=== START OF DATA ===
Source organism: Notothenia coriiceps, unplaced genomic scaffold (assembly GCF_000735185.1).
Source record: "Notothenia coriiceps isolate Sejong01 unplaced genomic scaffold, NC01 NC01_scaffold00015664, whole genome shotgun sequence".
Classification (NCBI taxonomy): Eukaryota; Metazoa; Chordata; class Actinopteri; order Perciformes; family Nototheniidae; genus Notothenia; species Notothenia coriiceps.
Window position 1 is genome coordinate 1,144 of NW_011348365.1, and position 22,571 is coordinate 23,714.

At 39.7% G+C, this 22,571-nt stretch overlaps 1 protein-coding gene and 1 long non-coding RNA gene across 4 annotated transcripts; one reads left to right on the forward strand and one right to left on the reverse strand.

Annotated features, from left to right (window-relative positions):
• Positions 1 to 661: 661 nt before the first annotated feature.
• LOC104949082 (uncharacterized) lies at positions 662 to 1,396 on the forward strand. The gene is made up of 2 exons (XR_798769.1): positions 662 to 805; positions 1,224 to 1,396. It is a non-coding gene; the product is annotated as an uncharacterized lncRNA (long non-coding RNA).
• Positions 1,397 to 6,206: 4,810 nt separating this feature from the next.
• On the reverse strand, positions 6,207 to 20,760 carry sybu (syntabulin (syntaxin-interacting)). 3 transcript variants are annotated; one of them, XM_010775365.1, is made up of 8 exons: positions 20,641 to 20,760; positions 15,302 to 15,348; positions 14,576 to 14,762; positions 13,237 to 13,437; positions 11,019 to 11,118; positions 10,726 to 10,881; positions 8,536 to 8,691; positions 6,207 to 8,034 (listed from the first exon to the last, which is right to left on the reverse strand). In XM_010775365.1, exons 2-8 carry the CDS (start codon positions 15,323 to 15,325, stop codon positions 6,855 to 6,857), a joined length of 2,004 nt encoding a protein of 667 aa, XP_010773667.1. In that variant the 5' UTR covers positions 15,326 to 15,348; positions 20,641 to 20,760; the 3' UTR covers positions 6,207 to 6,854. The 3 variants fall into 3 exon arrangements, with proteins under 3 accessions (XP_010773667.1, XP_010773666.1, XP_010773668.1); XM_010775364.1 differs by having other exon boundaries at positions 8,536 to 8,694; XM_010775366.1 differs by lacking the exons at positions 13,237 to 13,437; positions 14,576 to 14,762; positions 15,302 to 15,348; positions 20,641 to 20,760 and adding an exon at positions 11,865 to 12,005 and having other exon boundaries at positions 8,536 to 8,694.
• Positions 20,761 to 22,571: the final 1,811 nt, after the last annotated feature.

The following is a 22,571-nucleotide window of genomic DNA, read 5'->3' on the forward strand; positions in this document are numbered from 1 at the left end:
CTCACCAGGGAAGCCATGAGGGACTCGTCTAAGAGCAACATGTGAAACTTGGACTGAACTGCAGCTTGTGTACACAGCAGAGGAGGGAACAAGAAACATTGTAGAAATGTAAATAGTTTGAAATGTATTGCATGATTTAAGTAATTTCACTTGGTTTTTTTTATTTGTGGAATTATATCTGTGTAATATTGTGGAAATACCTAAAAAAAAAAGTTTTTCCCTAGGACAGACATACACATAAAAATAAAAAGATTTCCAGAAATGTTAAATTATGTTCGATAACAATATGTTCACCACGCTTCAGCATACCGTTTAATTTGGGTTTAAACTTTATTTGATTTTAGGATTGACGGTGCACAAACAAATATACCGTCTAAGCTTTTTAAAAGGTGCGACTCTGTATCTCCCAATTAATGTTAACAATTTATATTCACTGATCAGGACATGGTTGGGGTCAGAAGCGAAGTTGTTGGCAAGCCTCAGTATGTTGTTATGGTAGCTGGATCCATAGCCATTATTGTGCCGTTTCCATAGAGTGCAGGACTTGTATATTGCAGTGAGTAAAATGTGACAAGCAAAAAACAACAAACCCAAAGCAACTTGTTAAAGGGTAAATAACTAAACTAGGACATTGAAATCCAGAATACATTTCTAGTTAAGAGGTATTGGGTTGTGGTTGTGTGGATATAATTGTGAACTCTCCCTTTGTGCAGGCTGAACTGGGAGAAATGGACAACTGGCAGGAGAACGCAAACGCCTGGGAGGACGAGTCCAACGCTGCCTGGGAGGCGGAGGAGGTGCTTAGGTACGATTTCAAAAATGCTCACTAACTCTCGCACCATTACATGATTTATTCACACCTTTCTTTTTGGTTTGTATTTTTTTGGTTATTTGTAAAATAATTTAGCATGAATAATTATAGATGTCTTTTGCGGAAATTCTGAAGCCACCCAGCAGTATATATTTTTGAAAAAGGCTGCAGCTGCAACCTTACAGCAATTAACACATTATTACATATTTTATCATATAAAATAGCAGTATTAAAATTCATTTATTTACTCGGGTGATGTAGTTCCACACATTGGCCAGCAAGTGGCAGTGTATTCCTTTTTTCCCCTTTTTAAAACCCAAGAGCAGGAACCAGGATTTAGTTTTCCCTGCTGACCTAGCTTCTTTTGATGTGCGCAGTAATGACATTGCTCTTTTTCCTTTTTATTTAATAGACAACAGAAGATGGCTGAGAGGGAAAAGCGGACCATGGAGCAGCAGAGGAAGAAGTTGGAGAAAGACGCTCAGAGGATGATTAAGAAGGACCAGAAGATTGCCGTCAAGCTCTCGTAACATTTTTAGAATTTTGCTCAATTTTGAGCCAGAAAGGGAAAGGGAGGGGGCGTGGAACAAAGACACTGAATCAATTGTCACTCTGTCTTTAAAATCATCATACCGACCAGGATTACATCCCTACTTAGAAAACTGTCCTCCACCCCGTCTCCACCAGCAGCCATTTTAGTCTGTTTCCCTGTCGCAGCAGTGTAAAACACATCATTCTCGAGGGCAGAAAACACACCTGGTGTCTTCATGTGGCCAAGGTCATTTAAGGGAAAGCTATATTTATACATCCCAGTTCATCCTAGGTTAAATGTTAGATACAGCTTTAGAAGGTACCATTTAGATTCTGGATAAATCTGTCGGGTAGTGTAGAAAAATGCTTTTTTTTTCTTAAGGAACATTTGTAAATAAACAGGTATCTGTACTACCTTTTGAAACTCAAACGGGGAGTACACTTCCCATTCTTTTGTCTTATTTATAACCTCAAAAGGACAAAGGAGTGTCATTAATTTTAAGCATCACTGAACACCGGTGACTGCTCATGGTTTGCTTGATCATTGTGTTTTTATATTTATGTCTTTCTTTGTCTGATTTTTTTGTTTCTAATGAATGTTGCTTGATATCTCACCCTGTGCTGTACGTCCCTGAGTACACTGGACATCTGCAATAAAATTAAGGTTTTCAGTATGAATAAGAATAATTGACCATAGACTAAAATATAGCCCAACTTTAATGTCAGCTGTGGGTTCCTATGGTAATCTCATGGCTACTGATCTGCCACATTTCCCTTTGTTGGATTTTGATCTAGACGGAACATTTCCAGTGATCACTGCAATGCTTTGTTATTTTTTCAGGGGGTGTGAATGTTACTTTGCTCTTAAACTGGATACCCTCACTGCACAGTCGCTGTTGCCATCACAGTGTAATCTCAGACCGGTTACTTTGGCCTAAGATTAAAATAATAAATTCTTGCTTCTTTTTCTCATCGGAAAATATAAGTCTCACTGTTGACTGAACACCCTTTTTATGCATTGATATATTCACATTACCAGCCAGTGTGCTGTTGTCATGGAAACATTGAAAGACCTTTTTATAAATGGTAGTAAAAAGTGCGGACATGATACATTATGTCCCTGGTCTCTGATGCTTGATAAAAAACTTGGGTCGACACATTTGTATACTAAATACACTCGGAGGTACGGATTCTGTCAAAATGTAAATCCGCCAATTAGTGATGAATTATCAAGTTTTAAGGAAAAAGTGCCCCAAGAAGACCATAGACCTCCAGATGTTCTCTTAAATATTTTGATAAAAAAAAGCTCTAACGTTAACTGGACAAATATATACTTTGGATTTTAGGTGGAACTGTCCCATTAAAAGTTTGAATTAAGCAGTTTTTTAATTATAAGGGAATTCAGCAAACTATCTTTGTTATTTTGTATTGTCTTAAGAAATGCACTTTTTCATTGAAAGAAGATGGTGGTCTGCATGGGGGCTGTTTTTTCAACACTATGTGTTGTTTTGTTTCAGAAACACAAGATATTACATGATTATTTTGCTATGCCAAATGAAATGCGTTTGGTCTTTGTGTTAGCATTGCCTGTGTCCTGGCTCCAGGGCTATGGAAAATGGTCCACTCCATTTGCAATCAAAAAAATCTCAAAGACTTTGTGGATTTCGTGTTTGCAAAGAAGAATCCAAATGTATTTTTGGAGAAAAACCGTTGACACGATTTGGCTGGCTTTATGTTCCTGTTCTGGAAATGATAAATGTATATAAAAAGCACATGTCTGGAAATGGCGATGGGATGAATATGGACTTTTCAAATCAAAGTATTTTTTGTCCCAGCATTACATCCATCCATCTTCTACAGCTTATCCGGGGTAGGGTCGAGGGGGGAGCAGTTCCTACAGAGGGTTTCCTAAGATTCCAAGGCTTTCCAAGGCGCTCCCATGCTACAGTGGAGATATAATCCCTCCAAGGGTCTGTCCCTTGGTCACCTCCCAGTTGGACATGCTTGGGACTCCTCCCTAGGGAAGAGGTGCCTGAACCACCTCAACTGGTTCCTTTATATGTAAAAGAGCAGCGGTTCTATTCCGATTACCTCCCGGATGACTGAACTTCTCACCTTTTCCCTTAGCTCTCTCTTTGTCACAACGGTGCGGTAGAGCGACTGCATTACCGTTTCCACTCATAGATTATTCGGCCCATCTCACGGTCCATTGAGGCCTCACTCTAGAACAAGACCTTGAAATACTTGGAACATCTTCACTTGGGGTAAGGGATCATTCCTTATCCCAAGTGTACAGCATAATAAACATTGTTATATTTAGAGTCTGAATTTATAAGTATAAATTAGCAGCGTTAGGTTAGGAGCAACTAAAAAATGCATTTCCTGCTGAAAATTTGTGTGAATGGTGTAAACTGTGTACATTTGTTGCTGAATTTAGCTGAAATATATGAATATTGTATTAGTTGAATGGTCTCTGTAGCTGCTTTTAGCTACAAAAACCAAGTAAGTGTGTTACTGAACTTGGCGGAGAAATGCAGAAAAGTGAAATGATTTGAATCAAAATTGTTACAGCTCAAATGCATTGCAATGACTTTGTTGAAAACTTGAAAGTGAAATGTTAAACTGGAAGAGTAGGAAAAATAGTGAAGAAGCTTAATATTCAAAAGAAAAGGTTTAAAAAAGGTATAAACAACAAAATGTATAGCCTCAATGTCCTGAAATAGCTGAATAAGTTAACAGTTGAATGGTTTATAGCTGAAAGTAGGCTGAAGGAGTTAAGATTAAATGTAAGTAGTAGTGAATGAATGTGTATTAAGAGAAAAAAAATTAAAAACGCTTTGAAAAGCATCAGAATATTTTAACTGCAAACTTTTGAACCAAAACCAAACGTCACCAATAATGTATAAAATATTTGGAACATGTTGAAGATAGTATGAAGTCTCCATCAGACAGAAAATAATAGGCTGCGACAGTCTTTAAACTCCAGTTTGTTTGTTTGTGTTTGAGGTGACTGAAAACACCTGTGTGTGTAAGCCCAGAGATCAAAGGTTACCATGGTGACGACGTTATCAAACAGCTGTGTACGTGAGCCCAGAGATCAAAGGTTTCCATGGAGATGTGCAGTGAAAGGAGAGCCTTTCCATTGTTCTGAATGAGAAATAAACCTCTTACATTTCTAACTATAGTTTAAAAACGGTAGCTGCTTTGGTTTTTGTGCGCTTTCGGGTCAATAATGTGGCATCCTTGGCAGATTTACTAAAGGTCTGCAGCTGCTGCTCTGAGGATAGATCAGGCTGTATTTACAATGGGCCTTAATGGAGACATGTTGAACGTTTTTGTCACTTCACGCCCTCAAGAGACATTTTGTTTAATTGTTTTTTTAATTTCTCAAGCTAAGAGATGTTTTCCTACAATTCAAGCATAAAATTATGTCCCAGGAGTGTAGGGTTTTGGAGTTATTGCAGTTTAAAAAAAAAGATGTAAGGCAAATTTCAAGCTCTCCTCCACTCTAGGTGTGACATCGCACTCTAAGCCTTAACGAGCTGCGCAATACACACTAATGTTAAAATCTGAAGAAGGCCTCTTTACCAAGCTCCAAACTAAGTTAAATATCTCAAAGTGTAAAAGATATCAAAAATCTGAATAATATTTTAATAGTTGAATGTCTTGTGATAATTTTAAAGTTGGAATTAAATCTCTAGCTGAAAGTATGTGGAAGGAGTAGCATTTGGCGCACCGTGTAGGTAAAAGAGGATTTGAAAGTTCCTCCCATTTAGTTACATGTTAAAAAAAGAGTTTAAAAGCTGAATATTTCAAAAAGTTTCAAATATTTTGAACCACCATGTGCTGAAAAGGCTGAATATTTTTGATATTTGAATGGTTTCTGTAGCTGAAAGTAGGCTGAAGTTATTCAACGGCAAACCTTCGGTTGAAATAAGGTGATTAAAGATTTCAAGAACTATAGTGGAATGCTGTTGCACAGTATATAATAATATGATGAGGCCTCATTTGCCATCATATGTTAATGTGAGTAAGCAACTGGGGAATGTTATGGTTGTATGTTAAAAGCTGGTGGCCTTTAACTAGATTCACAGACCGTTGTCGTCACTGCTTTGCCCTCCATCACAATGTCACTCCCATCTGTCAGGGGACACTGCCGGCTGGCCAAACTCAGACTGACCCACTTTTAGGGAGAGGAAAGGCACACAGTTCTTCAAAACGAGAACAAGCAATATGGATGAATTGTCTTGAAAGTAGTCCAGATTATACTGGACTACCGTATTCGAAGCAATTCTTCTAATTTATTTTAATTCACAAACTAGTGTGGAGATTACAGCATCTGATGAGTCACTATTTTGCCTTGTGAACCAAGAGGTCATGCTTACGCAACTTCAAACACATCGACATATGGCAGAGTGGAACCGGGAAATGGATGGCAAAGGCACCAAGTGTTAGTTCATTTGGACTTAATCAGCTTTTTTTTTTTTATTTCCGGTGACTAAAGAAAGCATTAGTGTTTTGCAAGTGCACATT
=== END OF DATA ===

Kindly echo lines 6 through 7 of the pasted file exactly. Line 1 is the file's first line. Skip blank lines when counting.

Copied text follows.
Annotated features, from left to right (window-relative positions):
• Positions 1 to 661: 661 nt before the first annotated feature.